MAIB Report: Fisherman’s desperate attempts to save life of brother dragged beneath the waves off coast near Hartlepool

An experienced young fisherman became fatally entangled in ropes when unsafe practices were being carried out onboard a commercial fishing boat, a report has concluded. Lee Renney was dragged under water while working on the Pauline Mary off the coast of Hartlepool last September. Today, the Maritime Accident Investigation Branch has issued a damning report about the fatal accident. The 22-year-old was working alongside his brother, who was the skipper of the boat, when he was pulled overboard as he was dropping the lobster pots. Investigators said the brothers – both experienced fishermen from Hartlepool – had only been working on the Pauline Mary for two days and were laying out the pots for the first time from the vessel. click here to read the story 13:44

Sandy Stokes and the C.C.Venture spent four days stuck in Bonavista Bay

After days stuck in pack ice in Bonavista Bay, Sandy Stokes and the crew of the C.C. Venture freed themselves with some clever thinking. With only a few hundred meters to go before they would drift into Gull Island, near Bonavista, the crew “concocted” a plan to tie the boat onto a large ice pan, hoping it would continue its course away from the land mass. “We figured our best chance was to get some rope to that pan that we could see that was actually moving outside the island, just to see if it would tow us out any,” Stokes said Wednesday. “And it did, it worked perfectly.” After getting itself stuck in ice in Bonavista Bay, and drifting from Gooseberry Island, near Saint Brendan’s to Bonavista, the C.C. Venture finally freed itself on April 25 — five days after their sealing trip began. click here to see more images, read the story 12:18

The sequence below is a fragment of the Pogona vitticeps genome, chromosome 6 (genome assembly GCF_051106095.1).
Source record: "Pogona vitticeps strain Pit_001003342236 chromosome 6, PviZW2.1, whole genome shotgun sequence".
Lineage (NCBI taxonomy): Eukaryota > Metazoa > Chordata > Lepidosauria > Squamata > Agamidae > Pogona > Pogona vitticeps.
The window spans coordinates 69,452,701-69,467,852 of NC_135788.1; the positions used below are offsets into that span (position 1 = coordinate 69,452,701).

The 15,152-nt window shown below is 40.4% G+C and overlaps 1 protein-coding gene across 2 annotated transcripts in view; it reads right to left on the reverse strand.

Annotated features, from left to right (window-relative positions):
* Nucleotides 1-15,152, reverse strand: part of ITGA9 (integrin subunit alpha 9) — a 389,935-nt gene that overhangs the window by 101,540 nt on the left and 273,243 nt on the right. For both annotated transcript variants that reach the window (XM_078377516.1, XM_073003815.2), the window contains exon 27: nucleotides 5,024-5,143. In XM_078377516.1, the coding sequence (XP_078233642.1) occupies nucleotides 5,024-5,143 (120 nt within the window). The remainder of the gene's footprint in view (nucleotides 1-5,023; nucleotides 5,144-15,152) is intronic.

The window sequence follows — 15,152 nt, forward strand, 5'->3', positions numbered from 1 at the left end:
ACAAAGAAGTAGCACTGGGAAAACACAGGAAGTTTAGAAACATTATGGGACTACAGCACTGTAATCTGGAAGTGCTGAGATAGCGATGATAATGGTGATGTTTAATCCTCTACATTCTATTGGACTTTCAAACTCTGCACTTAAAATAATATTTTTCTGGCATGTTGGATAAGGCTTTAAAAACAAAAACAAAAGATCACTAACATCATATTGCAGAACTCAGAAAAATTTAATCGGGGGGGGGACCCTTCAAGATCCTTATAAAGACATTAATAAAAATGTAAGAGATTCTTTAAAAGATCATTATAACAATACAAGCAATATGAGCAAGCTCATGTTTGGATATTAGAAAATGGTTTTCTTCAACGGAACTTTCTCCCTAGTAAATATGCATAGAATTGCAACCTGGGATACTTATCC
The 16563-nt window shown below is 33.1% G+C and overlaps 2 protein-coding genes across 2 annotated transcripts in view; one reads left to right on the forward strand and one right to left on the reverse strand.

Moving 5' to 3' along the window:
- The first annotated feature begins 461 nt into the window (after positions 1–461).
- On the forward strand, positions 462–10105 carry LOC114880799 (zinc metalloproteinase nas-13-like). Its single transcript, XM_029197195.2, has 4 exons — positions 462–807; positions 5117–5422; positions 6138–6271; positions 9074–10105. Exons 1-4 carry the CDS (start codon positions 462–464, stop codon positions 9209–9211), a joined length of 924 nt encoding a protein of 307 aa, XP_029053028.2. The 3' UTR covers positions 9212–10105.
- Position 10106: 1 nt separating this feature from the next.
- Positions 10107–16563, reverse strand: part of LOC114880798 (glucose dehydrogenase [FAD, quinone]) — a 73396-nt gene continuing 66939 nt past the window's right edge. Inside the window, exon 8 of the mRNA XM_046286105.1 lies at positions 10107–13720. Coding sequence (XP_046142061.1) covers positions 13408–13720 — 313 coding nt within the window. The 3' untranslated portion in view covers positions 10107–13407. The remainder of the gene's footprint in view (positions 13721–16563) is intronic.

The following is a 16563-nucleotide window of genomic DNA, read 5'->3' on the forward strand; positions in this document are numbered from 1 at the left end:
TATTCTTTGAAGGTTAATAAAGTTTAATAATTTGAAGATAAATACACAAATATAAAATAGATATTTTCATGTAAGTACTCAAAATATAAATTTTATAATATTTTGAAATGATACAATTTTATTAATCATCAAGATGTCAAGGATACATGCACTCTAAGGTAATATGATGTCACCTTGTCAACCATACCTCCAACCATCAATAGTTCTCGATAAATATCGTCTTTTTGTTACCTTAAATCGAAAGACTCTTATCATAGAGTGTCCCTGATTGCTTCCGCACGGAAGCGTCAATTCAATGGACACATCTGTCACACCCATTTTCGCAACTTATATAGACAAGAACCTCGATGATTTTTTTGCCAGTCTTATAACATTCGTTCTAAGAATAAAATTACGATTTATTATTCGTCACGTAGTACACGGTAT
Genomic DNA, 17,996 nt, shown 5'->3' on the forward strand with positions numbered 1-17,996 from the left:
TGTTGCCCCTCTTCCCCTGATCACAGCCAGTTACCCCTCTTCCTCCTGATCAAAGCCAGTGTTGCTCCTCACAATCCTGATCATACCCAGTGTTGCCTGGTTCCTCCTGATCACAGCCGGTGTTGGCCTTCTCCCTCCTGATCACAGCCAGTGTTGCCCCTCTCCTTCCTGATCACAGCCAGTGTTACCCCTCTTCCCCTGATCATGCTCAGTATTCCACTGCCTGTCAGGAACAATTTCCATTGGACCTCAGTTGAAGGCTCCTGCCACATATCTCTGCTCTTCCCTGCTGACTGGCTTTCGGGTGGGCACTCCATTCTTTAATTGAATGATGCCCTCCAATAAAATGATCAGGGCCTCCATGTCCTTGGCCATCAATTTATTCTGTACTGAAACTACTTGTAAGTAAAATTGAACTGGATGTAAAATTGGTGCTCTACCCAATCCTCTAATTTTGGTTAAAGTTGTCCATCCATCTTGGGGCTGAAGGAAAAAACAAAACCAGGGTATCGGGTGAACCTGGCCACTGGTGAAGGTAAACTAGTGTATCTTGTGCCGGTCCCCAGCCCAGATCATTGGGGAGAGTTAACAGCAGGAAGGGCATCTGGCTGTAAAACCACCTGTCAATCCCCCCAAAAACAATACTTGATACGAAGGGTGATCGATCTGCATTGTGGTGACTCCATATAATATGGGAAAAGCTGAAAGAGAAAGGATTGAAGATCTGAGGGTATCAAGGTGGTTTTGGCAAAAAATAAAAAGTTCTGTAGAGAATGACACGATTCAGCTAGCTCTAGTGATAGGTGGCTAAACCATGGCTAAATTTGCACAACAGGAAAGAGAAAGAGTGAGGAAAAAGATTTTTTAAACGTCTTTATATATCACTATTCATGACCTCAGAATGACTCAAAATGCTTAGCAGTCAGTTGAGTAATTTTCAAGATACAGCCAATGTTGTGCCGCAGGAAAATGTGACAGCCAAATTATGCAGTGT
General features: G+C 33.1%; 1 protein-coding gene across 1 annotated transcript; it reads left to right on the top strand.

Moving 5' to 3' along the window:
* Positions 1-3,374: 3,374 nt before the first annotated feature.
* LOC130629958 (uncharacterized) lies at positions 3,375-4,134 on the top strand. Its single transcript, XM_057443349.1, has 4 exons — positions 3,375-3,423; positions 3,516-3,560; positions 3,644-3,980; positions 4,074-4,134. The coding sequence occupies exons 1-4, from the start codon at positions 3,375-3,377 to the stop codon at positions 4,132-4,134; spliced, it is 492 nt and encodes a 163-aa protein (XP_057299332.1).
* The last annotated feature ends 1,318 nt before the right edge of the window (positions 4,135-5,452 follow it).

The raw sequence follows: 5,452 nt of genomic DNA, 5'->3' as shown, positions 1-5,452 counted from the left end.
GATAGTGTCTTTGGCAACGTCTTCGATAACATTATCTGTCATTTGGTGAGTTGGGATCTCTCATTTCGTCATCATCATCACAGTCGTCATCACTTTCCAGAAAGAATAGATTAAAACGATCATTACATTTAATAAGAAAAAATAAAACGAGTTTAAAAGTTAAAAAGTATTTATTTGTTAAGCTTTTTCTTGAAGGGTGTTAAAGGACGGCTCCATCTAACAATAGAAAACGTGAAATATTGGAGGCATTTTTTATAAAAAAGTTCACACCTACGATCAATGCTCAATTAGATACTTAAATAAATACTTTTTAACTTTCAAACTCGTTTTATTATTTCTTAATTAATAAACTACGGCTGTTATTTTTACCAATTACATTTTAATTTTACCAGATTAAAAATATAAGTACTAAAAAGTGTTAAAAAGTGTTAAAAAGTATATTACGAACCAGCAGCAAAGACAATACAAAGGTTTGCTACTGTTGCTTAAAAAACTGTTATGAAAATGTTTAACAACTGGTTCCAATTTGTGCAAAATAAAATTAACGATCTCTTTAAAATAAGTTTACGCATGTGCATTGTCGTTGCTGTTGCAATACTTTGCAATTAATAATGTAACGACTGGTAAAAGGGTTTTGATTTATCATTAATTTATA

Washington Fish and Wildlife Commission to discuss Columbia River reforms on Friday

The Fish and Wildlife Commission will meet by teleconference at 8:30 a.m. Friday to discuss the Columbia River salmon reforms. The public may listen to the discussion at the Department of Fish and Wildlife office, 2108 Grand Blvd. Earlier this year, the Washington and Oregon commissions adopted slightly different policies regarding the overhaul of sport and commercial fishing regulations for the lower Columbia. The biggest difference is the allocation of fall chinook salmon in 2017 and 2018, plus Washington’s intention to eliminate the use of gillnets beginning in 2019. Commission members on Friday will discuss and clarify the guidance they are giving Jim Unsworth, department director, in his negotiations with Oregon. Link 11:50

Petersburg fishermen share concerns with ADFG leadership

Two of Alaska’s top Fish and Game leaders visited Petersburg April 28 to hear from local fishermen. They discussed a variety of topics including state budget cuts to herring management and the federal observer program. About two dozen fishermen are packed into the office of the Petersburg Vessel Owner’s Association. Among the makeshift circle is Sam Cotten, the Commissioner of Fish and Game and Scott Kelley, the Director of the Division of Commercial Fisheries. Besides herring, the local fishermen also want to discuss the observer program for long liners of halibut and sable fish. It’s not a hugely popular program with fishermen because it requires them to take along a designated person to watch the fishing and document the catches. And fishermen help pay for the program through fees. They’re wondering why isn’t the program getting cut? And why are they having to fill out surveys on their catches and get observed? click here to read, listen to an audio report 10:55